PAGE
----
A woman has received high praise from BBC presenter Graham Norton for her story in regards to the rising cost of insurance.
Anne Herlihy, from Charleville, in County Cork, spoke to Joe Duffy of RTE about the rising cost of insurance. She explained that she was attempting to maximise her life after being diagnosed with terminal ovarian cancer – but instead finds that she is unable to go abroad because of the extensive costs of travel insurance.
Speaking to the station, she explained: “I had to pay €1,200 for four days travel insurance to go to Malaga. It cost more than the holiday. So the other day, I went online to check if I was going to go (somewhere else) for four days and I was quoted €810.”
The 54-year-old highlighted that many companies have refused to offer her any form of insurance while others ask her to fill out online forms explaining every detail of her diagnosis – including questions about how long she thinks she will live.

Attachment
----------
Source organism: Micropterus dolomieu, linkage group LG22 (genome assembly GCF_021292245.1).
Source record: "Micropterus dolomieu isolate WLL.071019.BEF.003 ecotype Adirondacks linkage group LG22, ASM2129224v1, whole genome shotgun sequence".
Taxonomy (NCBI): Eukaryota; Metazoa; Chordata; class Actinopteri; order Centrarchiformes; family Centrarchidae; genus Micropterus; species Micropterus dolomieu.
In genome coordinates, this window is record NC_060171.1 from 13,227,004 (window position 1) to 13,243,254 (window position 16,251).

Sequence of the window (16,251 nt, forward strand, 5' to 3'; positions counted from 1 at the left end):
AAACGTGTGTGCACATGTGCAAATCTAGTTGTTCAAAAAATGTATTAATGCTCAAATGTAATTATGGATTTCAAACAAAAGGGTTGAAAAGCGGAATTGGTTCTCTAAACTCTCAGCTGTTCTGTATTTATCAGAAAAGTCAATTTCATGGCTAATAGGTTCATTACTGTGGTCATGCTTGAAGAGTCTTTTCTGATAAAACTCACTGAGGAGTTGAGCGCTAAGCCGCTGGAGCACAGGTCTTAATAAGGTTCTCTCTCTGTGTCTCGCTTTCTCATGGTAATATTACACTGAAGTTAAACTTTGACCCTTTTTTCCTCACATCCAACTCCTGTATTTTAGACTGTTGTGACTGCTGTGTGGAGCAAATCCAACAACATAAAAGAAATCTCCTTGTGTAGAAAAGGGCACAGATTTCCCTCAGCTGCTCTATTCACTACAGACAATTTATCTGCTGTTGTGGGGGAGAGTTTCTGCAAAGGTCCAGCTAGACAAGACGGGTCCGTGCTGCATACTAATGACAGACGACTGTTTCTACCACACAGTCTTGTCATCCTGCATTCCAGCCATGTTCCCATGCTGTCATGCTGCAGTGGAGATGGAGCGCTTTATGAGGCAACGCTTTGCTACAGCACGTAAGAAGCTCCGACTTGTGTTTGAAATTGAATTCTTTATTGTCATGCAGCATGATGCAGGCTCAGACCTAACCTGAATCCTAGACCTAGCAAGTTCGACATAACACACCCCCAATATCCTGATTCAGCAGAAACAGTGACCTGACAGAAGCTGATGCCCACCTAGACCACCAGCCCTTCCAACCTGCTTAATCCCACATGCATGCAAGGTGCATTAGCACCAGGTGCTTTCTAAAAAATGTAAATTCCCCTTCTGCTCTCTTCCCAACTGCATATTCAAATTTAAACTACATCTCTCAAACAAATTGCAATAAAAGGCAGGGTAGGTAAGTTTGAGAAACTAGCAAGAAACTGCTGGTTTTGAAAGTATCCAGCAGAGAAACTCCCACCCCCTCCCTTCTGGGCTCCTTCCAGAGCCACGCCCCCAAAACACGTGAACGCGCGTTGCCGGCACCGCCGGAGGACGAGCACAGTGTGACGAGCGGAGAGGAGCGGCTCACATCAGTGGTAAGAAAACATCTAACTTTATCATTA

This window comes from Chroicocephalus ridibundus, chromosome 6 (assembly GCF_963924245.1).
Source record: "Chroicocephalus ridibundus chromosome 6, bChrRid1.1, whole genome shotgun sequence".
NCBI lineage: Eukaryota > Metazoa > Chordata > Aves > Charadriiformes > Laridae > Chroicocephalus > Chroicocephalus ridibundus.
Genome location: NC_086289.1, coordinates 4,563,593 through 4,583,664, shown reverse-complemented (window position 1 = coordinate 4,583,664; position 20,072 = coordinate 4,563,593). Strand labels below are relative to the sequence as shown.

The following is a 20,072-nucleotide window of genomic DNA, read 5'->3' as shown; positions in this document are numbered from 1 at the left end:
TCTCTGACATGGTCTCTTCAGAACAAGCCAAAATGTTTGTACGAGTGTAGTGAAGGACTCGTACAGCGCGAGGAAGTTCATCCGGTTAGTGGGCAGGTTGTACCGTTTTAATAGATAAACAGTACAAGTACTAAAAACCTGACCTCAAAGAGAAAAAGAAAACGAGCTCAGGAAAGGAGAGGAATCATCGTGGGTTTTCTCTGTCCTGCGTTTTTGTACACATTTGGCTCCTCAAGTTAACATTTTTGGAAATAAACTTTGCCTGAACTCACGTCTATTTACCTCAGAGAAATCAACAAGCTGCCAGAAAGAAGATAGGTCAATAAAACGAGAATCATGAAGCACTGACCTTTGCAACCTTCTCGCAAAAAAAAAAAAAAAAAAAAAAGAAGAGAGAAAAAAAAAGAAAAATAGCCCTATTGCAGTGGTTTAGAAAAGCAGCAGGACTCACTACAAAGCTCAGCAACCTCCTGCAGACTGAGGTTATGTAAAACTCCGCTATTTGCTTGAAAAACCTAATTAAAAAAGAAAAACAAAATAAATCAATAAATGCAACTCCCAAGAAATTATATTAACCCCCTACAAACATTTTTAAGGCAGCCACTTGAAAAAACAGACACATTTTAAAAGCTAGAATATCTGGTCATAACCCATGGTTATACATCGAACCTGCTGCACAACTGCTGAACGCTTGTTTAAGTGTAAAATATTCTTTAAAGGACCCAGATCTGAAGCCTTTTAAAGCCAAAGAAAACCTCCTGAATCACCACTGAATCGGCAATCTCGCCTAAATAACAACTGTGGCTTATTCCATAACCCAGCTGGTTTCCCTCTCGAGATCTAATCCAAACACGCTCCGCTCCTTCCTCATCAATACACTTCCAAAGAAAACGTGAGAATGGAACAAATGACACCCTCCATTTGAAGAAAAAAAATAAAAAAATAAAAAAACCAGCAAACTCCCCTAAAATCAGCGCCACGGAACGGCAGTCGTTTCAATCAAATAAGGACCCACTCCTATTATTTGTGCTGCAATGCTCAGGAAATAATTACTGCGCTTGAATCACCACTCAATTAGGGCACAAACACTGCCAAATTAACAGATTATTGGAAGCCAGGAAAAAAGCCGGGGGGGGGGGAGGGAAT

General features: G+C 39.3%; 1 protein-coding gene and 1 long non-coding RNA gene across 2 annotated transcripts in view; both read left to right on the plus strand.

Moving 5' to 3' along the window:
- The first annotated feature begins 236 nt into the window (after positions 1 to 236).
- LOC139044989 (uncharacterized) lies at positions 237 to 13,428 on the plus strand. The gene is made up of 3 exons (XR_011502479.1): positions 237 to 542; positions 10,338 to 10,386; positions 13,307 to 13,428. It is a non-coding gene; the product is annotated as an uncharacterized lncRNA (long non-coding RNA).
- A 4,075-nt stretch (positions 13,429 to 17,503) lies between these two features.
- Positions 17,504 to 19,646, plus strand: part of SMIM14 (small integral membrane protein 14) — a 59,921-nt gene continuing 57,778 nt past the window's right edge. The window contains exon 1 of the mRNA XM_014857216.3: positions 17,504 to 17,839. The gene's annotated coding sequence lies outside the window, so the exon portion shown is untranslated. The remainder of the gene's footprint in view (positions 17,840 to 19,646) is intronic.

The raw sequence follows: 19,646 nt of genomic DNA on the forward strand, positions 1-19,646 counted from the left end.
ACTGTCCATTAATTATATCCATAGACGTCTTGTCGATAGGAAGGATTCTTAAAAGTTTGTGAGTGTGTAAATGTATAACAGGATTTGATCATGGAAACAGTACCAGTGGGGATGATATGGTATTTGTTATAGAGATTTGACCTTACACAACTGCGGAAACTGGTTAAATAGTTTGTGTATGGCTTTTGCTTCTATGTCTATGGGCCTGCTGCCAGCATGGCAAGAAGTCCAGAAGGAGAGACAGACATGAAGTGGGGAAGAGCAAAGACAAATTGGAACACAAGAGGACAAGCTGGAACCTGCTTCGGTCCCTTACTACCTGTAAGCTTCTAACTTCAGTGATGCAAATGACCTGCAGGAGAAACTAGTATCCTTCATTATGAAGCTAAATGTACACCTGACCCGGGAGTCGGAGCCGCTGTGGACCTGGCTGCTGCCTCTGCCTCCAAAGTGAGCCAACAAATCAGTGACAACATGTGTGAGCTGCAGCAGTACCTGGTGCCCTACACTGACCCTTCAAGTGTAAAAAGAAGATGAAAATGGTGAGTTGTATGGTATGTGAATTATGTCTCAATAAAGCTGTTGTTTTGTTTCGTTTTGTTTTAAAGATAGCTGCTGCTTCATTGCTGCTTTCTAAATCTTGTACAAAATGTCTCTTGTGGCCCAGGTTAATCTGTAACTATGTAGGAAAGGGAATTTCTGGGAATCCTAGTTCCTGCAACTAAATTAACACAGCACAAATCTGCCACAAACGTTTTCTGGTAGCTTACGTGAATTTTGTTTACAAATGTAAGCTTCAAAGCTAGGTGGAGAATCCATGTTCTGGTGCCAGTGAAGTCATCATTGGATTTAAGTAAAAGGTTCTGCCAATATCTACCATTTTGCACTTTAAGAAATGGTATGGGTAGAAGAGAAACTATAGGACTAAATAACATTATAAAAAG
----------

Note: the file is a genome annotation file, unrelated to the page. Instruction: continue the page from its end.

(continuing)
As a result, she commented that she cannot afford the cost of insurance but wouldn’t like to travel without it just in case – highlighting that an air ambulance alone can cost as much as €70,000.
When talking about life in general, she went on to explain how she didn’t want to lay back and feel sorry for herself – and that she had recently renewed her wedding vows with her husband joking that “I used the cancer card.”
The mother-of-two was praised by Graham Norton for her story with the Irish host describing it as “one of the most life-enhancing and profound pieces of radio” he had ever listened to.
However, is there a deeper point to her story? Should the questions insurers ask be as intrusive as asking how long she expects to live? As insurance professionals, please leave a comment with your thoughts.
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